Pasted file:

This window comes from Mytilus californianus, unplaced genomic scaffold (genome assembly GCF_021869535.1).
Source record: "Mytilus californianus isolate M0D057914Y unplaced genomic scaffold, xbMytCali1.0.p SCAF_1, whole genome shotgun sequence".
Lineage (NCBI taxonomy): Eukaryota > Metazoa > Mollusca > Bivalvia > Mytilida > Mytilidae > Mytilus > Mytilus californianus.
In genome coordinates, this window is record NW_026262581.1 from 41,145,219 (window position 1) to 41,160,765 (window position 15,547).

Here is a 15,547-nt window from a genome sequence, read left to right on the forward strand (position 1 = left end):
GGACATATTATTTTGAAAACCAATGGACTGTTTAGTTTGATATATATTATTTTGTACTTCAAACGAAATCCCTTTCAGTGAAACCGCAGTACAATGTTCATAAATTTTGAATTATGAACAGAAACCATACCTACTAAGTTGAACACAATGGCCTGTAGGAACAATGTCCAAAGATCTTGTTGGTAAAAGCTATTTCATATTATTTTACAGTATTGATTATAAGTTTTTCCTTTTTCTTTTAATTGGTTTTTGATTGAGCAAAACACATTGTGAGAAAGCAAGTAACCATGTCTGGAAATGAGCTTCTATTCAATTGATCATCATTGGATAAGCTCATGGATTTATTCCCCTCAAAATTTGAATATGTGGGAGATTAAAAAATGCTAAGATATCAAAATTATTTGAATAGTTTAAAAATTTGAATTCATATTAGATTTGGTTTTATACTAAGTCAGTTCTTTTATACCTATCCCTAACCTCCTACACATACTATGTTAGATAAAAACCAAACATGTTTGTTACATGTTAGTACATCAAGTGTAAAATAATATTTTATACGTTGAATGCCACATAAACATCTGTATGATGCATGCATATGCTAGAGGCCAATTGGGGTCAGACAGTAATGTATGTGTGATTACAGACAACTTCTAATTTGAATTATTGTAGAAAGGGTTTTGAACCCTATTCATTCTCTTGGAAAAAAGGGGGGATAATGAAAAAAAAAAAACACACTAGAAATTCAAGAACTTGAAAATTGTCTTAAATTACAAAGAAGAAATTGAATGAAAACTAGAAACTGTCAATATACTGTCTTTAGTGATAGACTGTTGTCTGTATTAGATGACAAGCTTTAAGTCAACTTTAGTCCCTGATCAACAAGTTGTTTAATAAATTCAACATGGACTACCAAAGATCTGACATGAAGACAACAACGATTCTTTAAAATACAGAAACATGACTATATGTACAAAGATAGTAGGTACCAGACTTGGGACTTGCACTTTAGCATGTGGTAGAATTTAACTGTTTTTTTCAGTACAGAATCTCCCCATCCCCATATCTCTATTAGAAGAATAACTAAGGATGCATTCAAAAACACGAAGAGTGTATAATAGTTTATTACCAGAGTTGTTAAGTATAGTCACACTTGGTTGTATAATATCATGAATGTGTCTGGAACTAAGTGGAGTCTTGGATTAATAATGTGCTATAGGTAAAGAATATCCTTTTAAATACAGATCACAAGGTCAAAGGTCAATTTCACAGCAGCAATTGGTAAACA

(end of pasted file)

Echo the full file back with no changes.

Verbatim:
This window comes from Mytilus californianus, unplaced genomic scaffold (genome assembly GCF_021869535.1).
Source record: "Mytilus californianus isolate M0D057914Y unplaced genomic scaffold, xbMytCali1.0.p SCAF_1, whole genome shotgun sequence".
Lineage (NCBI taxonomy): Eukaryota > Metazoa > Mollusca > Bivalvia > Mytilida > Mytilidae > Mytilus > Mytilus californianus.
In genome coordinates, this window is record NW_026262581.1 from 41,145,219 (window position 1) to 41,160,765 (window position 15,547).

Here is a 15,547-nt window from a genome sequence, read left to right on the forward strand (position 1 = left end):
GGACATATTATTTTGAAAACCAATGGACTGTTTAGTTTGATATATATTATTTTGTACTTCAAACGAAATCCCTTTCAGTGAAACCGCAGTACAATGTTCATAAATTTTGAATTATGAACAGAAACCATACCTACTAAGTTGAACACAATGGCCTGTAGGAACAATGTCCAAAGATCTTGTTGGTAAAAGCTATTTCATATTATTTTACAGTATTGATTATAAGTTTTTCCTTTTTCTTTTAATTGGTTTTTGATTGAGCAAAACACATTGTGAGAAAGCAAGTAACCATGTCTGGAAATGAGCTTCTATTCAATTGATCATCATTGGATAAGCTCATGGATTTATTCCCCTCAAAATTTGAATATGTGGGAGATTAAAAAATGCTAAGATATCAAAATTATTTGAATAGTTTAAAAATTTGAATTCATATTAGATTTGGTTTTATACTAAGTCAGTTCTTTTATACCTATCCCTAACCTCCTACACATACTATGTTAGATAAAAACCAAACATGTTTGTTACATGTTAGTACATCAAGTGTAAAATAATATTTTATACGTTGAATGCCACATAAACATCTGTATGATGCATGCATATGCTAGAGGCCAATTGGGGTCAGACAGTAATGTATGTGTGATTACAGACAACTTCTAATTTGAATTATTGTAGAAAGGGTTTTGAACCCTATTCATTCTCTTGGAAAAAAGGGGGGATAATGAAAAAAAAAAAACACACTAGAAATTCAAGAACTTGAAAATTGTCTTAAATTACAAAGAAGAAATTGAATGAAAACTAGAAACTGTCAATATACTGTCTTTAGTGATAGACTGTTGTCTGTATTAGATGACAAGCTTTAAGTCAACTTTAGTCCCTGATCAACAAGTTGTTTAATAAATTCAACATGGACTACCAAAGATCTGACATGAAGACAACAACGATTCTTTAAAATACAGAAACATGACTATATGTACAAAGATAGTAGGTACCAGACTTGGGACTTGCACTTTAGCATGTGGTAGAATTTAACTGTTTTTTTCAGTACAGAATCTCCCCATCCCCATATCTCTATTAGAAGAATAACTAAGGATGCATTCAAAAACACGAAGAGTGTATAATAGTTTATTACCAGAGTTGTTAAGTATAGTCACACTTGGTTGTATAATATCATGAATGTGTCTGGAACTAAGTGGAGTCTTGGATTAATAATGTGCTATAGGTAAAGAATATCCTTTTAAATACAGATCACAAGGTCAAAGGTCAATTTCACAGCAGCAATTGGTAAACA